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Green Dwelling: 4 Additions To An Environmentally Sound Home

Meghan Belnap

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Green Dwelling 4 Additions To An Environmentally Sound Home.JPG

Green homes help reduce environmental damage and waste commonly caused by standard home construction and life habits. They also offer homeowners many additional benefits. They can lower utility and grocery bills, improve your home's value and make your overall life better. To reap these benefits and more, consider the following green home additions:

Composting Room

Composting bins turn plant-based waste materials from cooking and gardening into nutrient-rich fertilizer. A composting room is an extension of this idea designed to replace the traditional detached "garden shed" with a more efficient setup that allows you easy access to compost and garden supplies throughout the year even during cold weather. Since gases and odors are a byproduct of composting, you only need to run an attached ventilation duct from the enclosed bin to the outside through a wall or the ceiling to make this room work.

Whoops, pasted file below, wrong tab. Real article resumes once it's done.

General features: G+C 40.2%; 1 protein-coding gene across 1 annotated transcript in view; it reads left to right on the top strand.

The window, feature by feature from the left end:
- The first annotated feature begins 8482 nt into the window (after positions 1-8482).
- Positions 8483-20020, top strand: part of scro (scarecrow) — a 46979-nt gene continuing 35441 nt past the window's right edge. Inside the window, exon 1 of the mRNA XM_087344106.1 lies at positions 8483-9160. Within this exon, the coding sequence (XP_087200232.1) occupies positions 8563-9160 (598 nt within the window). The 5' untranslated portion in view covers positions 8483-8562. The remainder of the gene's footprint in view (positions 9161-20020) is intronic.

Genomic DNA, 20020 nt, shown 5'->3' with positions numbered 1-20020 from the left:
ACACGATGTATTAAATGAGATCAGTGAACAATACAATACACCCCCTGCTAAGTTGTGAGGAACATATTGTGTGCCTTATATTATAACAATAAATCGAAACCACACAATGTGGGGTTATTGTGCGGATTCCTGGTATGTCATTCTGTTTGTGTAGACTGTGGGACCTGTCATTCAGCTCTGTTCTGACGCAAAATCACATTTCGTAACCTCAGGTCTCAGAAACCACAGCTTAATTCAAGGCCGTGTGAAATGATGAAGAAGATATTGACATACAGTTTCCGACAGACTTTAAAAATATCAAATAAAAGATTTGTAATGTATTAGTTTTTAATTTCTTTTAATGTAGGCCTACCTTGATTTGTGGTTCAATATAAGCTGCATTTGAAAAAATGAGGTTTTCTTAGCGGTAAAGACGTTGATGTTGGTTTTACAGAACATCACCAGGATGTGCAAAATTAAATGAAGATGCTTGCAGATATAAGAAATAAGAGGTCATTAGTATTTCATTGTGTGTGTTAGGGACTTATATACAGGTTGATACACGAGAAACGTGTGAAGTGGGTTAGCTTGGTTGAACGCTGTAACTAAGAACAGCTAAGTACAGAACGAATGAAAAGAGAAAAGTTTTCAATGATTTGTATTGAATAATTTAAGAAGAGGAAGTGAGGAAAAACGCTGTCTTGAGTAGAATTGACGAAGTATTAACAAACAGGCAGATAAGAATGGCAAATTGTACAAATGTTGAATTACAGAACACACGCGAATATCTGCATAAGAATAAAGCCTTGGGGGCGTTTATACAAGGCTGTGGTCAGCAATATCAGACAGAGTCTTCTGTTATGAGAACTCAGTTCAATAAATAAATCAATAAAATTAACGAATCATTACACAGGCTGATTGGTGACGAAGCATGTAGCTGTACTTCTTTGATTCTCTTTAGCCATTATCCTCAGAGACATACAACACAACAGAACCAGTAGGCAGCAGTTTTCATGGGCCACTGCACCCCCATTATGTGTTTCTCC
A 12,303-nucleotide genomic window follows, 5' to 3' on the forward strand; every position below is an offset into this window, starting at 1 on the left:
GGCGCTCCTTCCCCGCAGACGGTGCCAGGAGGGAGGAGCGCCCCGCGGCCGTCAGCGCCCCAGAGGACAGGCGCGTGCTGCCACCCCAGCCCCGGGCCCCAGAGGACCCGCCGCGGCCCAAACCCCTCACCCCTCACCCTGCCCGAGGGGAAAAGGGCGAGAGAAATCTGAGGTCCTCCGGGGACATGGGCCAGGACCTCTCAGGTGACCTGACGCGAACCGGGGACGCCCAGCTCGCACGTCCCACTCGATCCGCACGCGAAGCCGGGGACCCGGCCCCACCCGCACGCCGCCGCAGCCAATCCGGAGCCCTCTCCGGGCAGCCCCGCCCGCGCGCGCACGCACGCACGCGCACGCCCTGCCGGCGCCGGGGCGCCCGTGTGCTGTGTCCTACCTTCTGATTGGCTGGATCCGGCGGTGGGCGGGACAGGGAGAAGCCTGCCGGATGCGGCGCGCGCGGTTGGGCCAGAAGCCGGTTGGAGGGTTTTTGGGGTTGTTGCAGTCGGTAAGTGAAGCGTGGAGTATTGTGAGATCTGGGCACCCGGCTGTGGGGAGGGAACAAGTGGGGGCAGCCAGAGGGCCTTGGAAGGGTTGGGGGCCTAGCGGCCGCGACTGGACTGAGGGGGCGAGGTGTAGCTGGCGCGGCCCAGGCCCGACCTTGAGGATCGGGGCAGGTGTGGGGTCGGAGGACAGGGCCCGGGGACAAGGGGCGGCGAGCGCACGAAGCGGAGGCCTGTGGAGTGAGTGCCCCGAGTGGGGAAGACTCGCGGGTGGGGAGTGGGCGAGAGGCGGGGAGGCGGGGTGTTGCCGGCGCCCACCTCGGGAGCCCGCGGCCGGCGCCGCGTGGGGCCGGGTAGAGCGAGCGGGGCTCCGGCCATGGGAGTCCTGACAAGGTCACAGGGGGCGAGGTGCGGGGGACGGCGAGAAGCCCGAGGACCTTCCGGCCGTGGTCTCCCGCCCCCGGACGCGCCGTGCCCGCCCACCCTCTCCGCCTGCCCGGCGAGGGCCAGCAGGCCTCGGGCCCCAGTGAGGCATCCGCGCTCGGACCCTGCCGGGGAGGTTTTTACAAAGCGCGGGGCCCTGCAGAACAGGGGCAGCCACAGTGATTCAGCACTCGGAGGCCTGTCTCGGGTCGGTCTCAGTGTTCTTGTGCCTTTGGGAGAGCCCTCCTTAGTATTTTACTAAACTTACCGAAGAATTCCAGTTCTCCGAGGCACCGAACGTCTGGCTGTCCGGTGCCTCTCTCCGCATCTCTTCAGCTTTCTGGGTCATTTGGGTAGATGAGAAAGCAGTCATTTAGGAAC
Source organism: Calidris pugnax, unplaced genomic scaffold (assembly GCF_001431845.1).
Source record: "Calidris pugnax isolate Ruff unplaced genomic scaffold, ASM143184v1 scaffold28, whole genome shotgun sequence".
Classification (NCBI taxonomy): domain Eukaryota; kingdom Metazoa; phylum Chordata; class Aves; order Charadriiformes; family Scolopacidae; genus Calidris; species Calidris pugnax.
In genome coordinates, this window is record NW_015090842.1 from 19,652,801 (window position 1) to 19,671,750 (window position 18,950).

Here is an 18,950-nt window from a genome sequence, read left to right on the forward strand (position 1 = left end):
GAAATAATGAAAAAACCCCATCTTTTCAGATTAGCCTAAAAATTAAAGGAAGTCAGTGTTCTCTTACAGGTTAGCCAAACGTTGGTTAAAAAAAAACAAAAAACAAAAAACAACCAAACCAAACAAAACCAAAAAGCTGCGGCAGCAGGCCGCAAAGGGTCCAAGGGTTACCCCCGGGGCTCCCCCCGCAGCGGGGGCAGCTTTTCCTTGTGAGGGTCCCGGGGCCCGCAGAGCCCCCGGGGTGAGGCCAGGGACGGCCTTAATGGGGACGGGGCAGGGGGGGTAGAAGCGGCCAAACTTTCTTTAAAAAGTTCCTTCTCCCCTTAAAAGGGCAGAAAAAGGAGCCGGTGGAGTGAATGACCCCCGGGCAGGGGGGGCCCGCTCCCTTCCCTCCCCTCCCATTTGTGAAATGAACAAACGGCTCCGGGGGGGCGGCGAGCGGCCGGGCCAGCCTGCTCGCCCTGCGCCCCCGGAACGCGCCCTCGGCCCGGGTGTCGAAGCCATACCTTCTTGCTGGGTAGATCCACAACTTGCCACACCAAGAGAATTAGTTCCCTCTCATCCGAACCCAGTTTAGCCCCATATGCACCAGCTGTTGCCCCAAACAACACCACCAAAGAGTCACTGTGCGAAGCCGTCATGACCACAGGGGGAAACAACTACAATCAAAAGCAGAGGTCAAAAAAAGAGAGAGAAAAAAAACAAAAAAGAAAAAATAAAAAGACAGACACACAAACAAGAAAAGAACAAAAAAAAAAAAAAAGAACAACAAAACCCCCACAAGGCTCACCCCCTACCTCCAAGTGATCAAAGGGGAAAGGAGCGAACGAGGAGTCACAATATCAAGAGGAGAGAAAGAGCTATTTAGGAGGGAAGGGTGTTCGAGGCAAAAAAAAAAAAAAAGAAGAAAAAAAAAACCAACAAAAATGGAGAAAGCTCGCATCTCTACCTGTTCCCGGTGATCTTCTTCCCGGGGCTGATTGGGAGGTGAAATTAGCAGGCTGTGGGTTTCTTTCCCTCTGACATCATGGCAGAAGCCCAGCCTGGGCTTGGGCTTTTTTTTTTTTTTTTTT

Automatic Systems

A lot of electricity and water loss occurs because homeowners often forget to turn off manual home systems like indoor and outdoor lights, sprinklers and thermostats. An automatic control system utilizes software and/or sensors to optimize usage. For example, an automatic system with light-detection sensors might turn on outdoor lights at night and then turn them off immediately in the morning or turn off indoor lights that you typically forget to turn off after a certain time at night. 

Green Roofing

Homeowners can enjoy flower and vegetable gardens, safeguard the environment and save on heating, cooling and grocery costs without using up nearby land with green roofing. A "green" or "vegetative" roof turns an often unused home area into a garden paradise. The advantages of green roofing go beyond energy efficiency and fresh fruits and vegetables. You also receive greater roof and ceiling leak protection, higher local oxygen contribution and reduced chemical and noise pollution and government tax breaks. 

Nontoxic Materials

Many standard home building and furniture materials, such as plastics, formaldehyde-containing fiberboard and adhesives, release toxic gases or break down into toxic dust over time that damage the environment and cause sick buildings syndrome. The "addition" of environmentally-friendly materials that release fewer harmful volatile organic chemicals after the removal of toxic ones can both improve your health and increase the value of your home.

If your home is not already a green dwelling, it is time to do your part for the environment, yourself and your community. Start with one of these four green additions to improve your world and standard of living.


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